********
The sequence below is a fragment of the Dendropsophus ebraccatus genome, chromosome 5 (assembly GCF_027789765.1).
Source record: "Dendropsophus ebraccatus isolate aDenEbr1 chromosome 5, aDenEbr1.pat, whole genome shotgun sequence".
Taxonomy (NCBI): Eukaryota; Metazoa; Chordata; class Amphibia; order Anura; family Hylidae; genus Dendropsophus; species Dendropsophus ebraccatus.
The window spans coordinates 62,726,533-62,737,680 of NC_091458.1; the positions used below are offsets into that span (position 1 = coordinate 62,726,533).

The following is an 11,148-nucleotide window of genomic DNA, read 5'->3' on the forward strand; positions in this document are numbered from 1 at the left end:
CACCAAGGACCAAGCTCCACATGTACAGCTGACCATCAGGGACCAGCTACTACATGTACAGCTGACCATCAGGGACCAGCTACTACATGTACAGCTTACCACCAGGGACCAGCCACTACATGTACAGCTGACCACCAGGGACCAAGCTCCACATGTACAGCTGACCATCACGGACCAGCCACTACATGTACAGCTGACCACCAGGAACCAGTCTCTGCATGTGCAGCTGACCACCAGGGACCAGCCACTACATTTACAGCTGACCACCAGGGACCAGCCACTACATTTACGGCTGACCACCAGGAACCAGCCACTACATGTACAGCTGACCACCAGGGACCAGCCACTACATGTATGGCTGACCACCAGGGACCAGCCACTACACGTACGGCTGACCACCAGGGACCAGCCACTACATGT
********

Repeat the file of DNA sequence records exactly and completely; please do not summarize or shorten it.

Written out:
The sequence below is a fragment of the Dendropsophus ebraccatus genome, chromosome 5 (assembly GCF_027789765.1).
Source record: "Dendropsophus ebraccatus isolate aDenEbr1 chromosome 5, aDenEbr1.pat, whole genome shotgun sequence".
Taxonomy (NCBI): Eukaryota; Metazoa; Chordata; class Amphibia; order Anura; family Hylidae; genus Dendropsophus; species Dendropsophus ebraccatus.
The window spans coordinates 62,726,533-62,737,680 of NC_091458.1; the positions used below are offsets into that span (position 1 = coordinate 62,726,533).

The following is an 11,148-nucleotide window of genomic DNA, read 5'->3' on the forward strand; positions in this document are numbered from 1 at the left end:
CACCAAGGACCAAGCTCCACATGTACAGCTGACCATCAGGGACCAGCTACTACATGTACAGCTGACCATCAGGGACCAGCTACTACATGTACAGCTTACCACCAGGGACCAGCCACTACATGTACAGCTGACCACCAGGGACCAAGCTCCACATGTACAGCTGACCATCACGGACCAGCCACTACATGTACAGCTGACCACCAGGAACCAGTCTCTGCATGTGCAGCTGACCACCAGGGACCAGCCACTACATTTACAGCTGACCACCAGGGACCAGCCACTACATTTACGGCTGACCACCAGGAACCAGCCACTACATGTACAGCTGACCACCAGGGACCAGCCACTACATGTATGGCTGACCACCAGGGACCAGCCACTACACGTACGGCTGACCACCAGGGACCAGCCACTACATGT